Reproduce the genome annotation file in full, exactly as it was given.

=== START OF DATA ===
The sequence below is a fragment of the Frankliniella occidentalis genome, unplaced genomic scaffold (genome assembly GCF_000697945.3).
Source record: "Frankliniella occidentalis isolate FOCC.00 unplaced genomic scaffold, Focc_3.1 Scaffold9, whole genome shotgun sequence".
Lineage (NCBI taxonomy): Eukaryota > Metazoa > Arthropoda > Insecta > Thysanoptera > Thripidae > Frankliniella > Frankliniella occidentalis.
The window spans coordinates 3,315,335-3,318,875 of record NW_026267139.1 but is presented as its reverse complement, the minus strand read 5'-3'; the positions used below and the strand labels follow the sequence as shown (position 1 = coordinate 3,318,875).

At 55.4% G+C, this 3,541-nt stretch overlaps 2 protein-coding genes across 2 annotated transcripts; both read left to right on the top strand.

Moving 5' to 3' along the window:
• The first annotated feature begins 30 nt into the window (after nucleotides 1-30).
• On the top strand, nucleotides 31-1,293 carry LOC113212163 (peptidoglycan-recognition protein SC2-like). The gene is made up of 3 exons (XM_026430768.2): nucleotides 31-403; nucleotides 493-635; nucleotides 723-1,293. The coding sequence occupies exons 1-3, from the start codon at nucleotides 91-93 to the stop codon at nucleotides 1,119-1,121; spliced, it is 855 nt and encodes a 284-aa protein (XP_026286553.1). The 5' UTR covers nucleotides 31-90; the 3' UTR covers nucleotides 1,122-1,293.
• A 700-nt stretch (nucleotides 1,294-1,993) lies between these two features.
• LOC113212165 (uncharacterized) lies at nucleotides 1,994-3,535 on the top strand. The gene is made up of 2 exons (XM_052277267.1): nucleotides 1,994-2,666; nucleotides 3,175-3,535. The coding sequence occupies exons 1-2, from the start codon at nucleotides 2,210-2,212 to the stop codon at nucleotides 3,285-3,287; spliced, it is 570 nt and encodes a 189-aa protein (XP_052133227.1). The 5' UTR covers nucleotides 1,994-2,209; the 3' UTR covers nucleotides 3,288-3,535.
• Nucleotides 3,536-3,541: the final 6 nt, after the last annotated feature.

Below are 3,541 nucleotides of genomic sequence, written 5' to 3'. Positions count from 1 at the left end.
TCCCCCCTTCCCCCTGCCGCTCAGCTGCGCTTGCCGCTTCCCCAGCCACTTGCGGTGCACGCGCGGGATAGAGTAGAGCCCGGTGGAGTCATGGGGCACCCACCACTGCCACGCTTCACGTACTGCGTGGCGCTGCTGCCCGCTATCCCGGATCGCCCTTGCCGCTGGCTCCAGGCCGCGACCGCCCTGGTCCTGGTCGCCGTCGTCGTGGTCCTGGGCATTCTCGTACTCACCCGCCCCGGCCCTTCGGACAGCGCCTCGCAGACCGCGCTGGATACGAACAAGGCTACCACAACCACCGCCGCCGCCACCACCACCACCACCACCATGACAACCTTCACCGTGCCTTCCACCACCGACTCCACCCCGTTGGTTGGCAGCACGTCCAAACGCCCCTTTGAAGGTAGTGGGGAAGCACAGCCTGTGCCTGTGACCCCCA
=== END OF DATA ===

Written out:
The sequence below is a fragment of the Frankliniella occidentalis genome, unplaced genomic scaffold (genome assembly GCF_000697945.3).
Source record: "Frankliniella occidentalis isolate FOCC.00 unplaced genomic scaffold, Focc_3.1 Scaffold9, whole genome shotgun sequence".
Lineage (NCBI taxonomy): Eukaryota > Metazoa > Arthropoda > Insecta > Thysanoptera > Thripidae > Frankliniella > Frankliniella occidentalis.
The window spans coordinates 3,315,335-3,318,875 of record NW_026267139.1 but is presented as its reverse complement, the minus strand read 5'-3'; the positions used below and the strand labels follow the sequence as shown (position 1 = coordinate 3,318,875).

At 55.4% G+C, this 3,541-nt stretch overlaps 2 protein-coding genes across 2 annotated transcripts; both read left to right on the top strand.

Moving 5' to 3' along the window:
• The first annotated feature begins 30 nt into the window (after nucleotides 1-30).
• On the top strand, nucleotides 31-1,293 carry LOC113212163 (peptidoglycan-recognition protein SC2-like). The gene is made up of 3 exons (XM_026430768.2): nucleotides 31-403; nucleotides 493-635; nucleotides 723-1,293. The coding sequence occupies exons 1-3, from the start codon at nucleotides 91-93 to the stop codon at nucleotides 1,119-1,121; spliced, it is 855 nt and encodes a 284-aa protein (XP_026286553.1). The 5' UTR covers nucleotides 31-90; the 3' UTR covers nucleotides 1,122-1,293.
• A 700-nt stretch (nucleotides 1,294-1,993) lies between these two features.
• LOC113212165 (uncharacterized) lies at nucleotides 1,994-3,535 on the top strand. The gene is made up of 2 exons (XM_052277267.1): nucleotides 1,994-2,666; nucleotides 3,175-3,535. The coding sequence occupies exons 1-2, from the start codon at nucleotides 2,210-2,212 to the stop codon at nucleotides 3,285-3,287; spliced, it is 570 nt and encodes a 189-aa protein (XP_052133227.1). The 5' UTR covers nucleotides 1,994-2,209; the 3' UTR covers nucleotides 3,288-3,535.
• Nucleotides 3,536-3,541: the final 6 nt, after the last annotated feature.

Below are 3,541 nucleotides of genomic sequence, written 5' to 3'. Positions count from 1 at the left end.
TCCCCCCTTCCCCCTGCCGCTCAGCTGCGCTTGCCGCTTCCCCAGCCACTTGCGGTGCACGCGCGGGATAGAGTAGAGCCCGGTGGAGTCATGGGGCACCCACCACTGCCACGCTTCACGTACTGCGTGGCGCTGCTGCCCGCTATCCCGGATCGCCCTTGCCGCTGGCTCCAGGCCGCGACCGCCCTGGTCCTGGTCGCCGTCGTCGTGGTCCTGGGCATTCTCGTACTCACCCGCCCCGGCCCTTCGGACAGCGCCTCGCAGACCGCGCTGGATACGAACAAGGCTACCACAACCACCGCCGCCGCCACCACCACCACCACCACCATGACAACCTTCACCGTGCCTTCCACCACCGACTCCACCCCGTTGGTTGGCAGCACGTCCAAACGCCCCTTTGAAGGTAGTGGGGAAGCACAGCCTGTGCCTGTGACCCCCA